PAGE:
EXCEPT (drum roll, please) “boards of county commissioners,” who “in the absence of a constitutional or statutory provision requiring a power to be exercised in a specific manner,” (shall have) “all other powers necessary or proper to address matters of local concern for the effective operation of county government, whether or not the powers are expressly granted to the board.”
That advice came from a pack of flaming liberals. It was written on August 15, 2016, by Deputy Attorney General Dennis Belcourt to Nye County District Attorney Angela Bello on letterhead from noted socialist Attorney General Adam Laxalt (R). His first assistant AG was former Assemblymember Wes Duncan, R-Las Vegas.
You may have noticed Mr. Duncan in last week’s Tribune being sworn in as city attorney by Republican Mayor Ed Lawson. (Them closet socialists are everywhere!)
Which brings me to the Democratic primary for Washoe County Commission District 3 (northeast Reno/western Sparks). C
andidate Kyle Isacksen told the Reno Gazette-Journal that he favors creation of a “rental registry” database to “find out where the money’s going, who owns the houses…and then, the next step is rent stabilization.”
Shades of Barbara Bennett. Landlords would have to justify rent increases during tight times based on actual costs.
Isacksen’s next step would be some form of rent control. “Are you in favor?” I asked. “Yes,” he said.
One of his two opponents, Hawah Ahmad, was a bit more circumspect, apparently noticing that the hills of the Truckee Meadows are littered with the bones of those who uttered the shibboleth.
“I appreciate the notion of rent control, but it doesn’t positively impact the demand issue we have and isn’t anything we can get enacted immediately…I personally think incentivizing good landlords is important…My most immediate potential fix is the creation of county positions to negotiate long term leases” (I assume with incentivized good landlords) “that are specific on rent increases to come over a period of time for those transitioning out of homelessness and individuals on fixed incomes (seniors and disability recipients). We need to also change what the county defines as affordable housing to be more than just a percentage of units. A rent registry would help.”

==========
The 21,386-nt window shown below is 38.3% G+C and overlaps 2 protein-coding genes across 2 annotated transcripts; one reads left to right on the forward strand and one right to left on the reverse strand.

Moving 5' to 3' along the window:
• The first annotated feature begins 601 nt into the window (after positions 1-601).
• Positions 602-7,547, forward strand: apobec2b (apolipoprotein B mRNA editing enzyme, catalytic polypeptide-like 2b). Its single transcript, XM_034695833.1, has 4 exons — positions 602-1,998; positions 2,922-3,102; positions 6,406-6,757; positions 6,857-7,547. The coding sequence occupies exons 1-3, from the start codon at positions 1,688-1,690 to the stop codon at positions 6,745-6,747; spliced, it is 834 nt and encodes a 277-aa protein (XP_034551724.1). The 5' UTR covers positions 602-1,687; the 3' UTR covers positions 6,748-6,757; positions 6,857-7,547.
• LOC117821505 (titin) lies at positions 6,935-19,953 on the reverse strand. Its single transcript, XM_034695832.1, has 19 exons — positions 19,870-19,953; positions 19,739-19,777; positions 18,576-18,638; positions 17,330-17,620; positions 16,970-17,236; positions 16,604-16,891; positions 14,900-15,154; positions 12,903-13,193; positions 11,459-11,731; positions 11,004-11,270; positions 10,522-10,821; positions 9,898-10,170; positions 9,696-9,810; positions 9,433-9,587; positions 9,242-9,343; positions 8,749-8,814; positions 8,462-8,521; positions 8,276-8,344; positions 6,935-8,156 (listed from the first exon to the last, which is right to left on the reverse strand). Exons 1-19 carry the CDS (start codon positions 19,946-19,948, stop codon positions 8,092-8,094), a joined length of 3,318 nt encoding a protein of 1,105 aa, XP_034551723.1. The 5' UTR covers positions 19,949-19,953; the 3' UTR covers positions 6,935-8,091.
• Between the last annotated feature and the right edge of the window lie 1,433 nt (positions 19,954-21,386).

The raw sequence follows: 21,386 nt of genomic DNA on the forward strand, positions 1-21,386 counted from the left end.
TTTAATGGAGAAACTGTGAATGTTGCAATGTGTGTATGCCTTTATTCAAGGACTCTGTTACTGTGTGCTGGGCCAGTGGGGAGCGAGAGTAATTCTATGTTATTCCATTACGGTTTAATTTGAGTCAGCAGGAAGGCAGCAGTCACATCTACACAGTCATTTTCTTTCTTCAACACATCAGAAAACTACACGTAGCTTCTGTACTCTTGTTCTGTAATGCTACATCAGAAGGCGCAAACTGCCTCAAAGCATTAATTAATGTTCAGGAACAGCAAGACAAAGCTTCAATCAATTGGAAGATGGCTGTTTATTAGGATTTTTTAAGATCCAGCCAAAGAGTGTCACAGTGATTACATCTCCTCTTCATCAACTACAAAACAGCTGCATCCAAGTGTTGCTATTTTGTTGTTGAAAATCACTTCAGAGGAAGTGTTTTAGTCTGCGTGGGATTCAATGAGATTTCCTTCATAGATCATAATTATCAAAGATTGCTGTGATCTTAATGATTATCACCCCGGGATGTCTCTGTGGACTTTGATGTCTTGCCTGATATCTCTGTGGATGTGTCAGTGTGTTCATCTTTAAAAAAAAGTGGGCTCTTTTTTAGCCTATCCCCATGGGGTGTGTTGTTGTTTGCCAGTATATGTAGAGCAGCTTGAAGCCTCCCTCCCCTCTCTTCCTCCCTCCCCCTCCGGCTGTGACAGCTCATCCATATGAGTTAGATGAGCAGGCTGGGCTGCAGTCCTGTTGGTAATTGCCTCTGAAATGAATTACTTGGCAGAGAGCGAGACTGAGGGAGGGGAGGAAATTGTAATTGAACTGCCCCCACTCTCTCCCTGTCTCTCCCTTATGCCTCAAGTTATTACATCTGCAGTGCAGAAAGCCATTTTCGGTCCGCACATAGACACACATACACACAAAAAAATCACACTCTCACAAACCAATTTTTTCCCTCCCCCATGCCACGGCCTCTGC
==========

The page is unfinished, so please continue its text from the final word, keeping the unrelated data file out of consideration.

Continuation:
I heard back from candidate Mariluz Garcia’s campaign management but they did not venture a position. Her statements to the RGJ’s Mark Robison were long on homelessness but did not mention the word “rent.”
Links and references at NevadaLabor.com/ Monitor for late-breaking developments.
RAZING THE BUS SYSTEM. Local bus overlords just gave a huge raise to regional transit bus boss Bill Thomas who has presided over three Teamsters strikes and a humongous decrease in passengers. (The wusses wanted masks. Who knew?)
Thomas and his foreign contract enforcers colluded with the Washoe County School District during the strikes and even stopped transit driver Michael Lansborough from speaking to media.
He is now home recovering from open heart surgery. Support him and his family at or by sending checks or money orders payable to him at Teamsters Local 533, 1190 Selmi Drive, Suite 100, Reno NV 89512. Tell your friends.
Bill Thomas will soon be making almost $300,000 a year including benefits. Maybe he’ll send a small check.
Take care of each other and be careful out there.
Pray for Ukraine and 53 other currently war-torn lands.
Be well. Raise hell. / Esté bien. Haga infierno.
Andrew Quarantino Barbano is a 53-year Nevadan and editor of Rentvolution.org and NevadaLabor.com/ Barbwire by Barbano has originated in the Tribune since 1988. E-mail